I’m Not The Mother In Those “Letters” Any More; or, The One Thing I Want Mothers To Stop Saying
About a year or so ago I wrote a little post on working and stay-at-home mothers. I had few followers on my blog at the time; blogging was something I did for “fun” and to practise my writing skills. I sat down one evening to pen some thoughts in response to blog posts I had read that attacked both stay-at-home and working mothers. What bs! I thought. There’s two sides to every story. So I wrote a letter, from one mum to another, addressing it to dear friends of mine on both sides of the fence, but also addressing it to myself. I remember getting a tingly feeling after I posted it. Perhaps I had a premonition of what was to come. But never did I expect that it would be viewed by almost 2 million people, that our server would crash because at one stage it was getting 2,000 views an hour, and that my inbox would be flooded with emails from emotional mums and eager magazine editors.
Social media can be brutal as well as enormously supportive and rewarding, and I bore the brunt of some very negative commentary, which only seemed to validate the importance of my message. Some said I was out of touch with real working mothers, such as those without a profession, and those who did NOT want to work. Point taken. Another major criticism of what I wrote was that I was perpetuating the myth of the “good mother”, of the need to put the family needs first (for example, getting up early to exercise). And that was a very very bad thing.
Since then, I have been thinking about this A LOT, and I have also blogged about the damaging “cult of motherhood” which exhorts self-sacrifice with the promise that it is “all worth it”. And I have to say that I am no longer that mother in those “Letters”. Here’s a post I wrote a while ago that I entitled “The One Thing I Want Mothers To Stop Saying” which explains it.
I’ve heard this too many times. I hear it from patients, from friends, and colleagues. I have said it myself. But even though there is truth in it, I really want mothers to stop repeating this phrase. Enough is enough.
“It makes me a better mother”.
“It” is usually something the said mother thinks she shouldn’t be doing, or feels guilty about doing. “It” refers to time away from her family, often enjoyable, usually self-care, and is somehow regarded by many people as selfish, unnecessary, or indulgent in some way. “It” is often –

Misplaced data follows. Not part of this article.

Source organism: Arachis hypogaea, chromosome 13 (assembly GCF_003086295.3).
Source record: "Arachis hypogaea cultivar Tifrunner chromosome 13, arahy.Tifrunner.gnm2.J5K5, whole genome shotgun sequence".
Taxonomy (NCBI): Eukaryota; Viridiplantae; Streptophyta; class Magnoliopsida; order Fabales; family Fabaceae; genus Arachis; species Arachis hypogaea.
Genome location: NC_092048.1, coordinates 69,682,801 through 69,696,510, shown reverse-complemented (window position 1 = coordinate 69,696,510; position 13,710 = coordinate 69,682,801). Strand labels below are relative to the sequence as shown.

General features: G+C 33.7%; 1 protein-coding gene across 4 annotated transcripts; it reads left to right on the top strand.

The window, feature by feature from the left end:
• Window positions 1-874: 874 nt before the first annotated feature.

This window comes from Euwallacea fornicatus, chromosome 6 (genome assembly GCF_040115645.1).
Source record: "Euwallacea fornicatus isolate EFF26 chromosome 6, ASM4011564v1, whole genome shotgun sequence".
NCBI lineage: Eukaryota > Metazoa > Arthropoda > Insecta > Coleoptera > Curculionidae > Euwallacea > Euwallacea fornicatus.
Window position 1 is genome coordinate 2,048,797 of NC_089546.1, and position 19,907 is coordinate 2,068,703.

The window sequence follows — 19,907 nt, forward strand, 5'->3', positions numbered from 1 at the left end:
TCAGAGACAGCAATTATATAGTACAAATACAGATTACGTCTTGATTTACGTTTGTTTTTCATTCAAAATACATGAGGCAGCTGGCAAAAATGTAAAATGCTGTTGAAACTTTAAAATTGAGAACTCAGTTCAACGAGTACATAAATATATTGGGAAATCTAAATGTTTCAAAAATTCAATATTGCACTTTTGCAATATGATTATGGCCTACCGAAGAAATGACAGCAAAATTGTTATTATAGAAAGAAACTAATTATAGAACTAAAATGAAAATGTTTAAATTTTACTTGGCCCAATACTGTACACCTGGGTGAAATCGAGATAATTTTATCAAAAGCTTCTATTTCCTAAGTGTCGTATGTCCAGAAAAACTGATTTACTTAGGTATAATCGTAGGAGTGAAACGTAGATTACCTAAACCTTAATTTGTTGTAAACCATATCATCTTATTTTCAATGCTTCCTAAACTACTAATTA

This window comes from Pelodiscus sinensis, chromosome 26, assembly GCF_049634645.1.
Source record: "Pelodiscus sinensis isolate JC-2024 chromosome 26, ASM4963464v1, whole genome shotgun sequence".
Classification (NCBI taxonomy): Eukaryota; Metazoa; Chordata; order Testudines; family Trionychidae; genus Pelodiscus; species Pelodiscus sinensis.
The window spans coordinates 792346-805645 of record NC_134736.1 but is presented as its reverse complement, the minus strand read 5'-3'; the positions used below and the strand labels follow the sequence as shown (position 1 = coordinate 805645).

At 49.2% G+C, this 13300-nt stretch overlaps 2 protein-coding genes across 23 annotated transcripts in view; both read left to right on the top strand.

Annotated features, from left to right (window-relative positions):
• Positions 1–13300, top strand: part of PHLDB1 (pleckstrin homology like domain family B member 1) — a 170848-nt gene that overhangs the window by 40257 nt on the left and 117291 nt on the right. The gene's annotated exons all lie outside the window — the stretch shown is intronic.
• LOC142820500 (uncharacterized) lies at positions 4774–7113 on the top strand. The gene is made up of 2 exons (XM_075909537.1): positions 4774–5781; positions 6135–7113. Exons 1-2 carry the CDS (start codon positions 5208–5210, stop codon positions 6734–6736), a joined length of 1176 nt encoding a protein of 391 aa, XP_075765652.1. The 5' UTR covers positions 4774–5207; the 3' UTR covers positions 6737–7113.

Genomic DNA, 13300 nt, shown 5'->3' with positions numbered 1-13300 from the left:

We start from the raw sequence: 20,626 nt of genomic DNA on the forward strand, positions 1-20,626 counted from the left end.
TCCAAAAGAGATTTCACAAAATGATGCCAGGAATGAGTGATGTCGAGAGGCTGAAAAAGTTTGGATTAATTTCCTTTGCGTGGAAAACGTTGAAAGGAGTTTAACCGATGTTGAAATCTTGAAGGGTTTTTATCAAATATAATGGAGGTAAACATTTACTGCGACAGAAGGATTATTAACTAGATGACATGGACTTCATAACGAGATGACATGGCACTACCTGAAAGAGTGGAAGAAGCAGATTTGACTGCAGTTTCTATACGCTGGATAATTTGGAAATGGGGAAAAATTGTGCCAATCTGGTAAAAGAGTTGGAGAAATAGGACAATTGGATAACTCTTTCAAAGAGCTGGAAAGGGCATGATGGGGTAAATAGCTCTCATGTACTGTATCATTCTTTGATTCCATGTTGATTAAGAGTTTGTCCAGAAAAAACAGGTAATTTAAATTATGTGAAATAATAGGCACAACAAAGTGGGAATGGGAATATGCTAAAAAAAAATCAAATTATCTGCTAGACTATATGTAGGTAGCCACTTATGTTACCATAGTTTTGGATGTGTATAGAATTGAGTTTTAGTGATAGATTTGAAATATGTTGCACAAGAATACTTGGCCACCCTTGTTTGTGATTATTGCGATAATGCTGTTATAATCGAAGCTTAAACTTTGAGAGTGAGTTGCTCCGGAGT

- time at the gym
- going to work
- going for a walk
- going out for a meal without the children
- any activity that implies the mother has some protected time away from her children.
Yes, in most cases, mums do come home refreshed and a better mother, better able to engage with her children, happier, and less stressed. And this is a wonderful thing, a positively reinforcing cycle. Health care workers often use this phrase to somehow entice mothers away from their profound responsibilities of caring for their families. The oxygen mask analogy is trotted out – put your oxygen mask on first so you can then attend to your children and family. You can’t care for them if you’re not well. Etc etc. I’m guilty of using this to encourage my patients to take better care of themselves.
But it has to stop.
Why? Because we are human beings first and mothers second, or third, or however we choose to see it. Why is it that once a woman becomes a mother she is expected to put her needs at the very last? We know that working mothers feel so guilty about not being with their children 24/7 that they will sacrifice their own sleep and leisure time to see to their “responsibilities” when at home. Stay-at-home mothers have to justify every minute that their children might spend outside of their care, for example in childcare. But why is it that we must always reference our roles as mothers when justifying time “off”? At the risk of grossly over-generalising, how often do we hear fathers saying “Oh man that was a good night out with the boys. It really makes me a better father”. While I am not suggesting that this phenomenon affects all women, nor that fathers do not ever put their families’ needs above their own, I base this post on what I have heard over and over again in the past few years as a mother, a doctor, and a friend. Why, just in the last week, I have heard it four times from different mothers.
When we lose the ability to consider that we have needs too, that we are human beings, when we start believing that our needs for sleep, relaxation, social interaction (with adults!) and physical activity are only important in the context of our ability to perform the role of mothering, we fall into very dangerous territory. We martyr ourselves. We put conditions on ourselves – when you do this, will you come back a better mother? Will your children benefit? We send a message to ourselves that we have no intrinsic worth as human beings beyond the work we do as mothers.
I want all mothers to look after themselves, and to proudly say that their self care makes them a better person. It makes them a healthier, happier, more relaxed person. It enhances their quality of life. It gives them energy, brings a smile to their face. I want mothers to say that they go to the gym because they freaking like to go to the gym, not because they come back a better mother. They are going to see their girlfriends because they miss them and want to have a laugh with them. I want mothers to assert their needs for self-care irrespective of the fact that they have children.
And that, my dear followers, is why I am no longer the Mother in those “Letters” any more. I am slowly putting myself back in the picture. I am systematically exterminating guilt while continuing to think about the combined needs of my family – which includes me.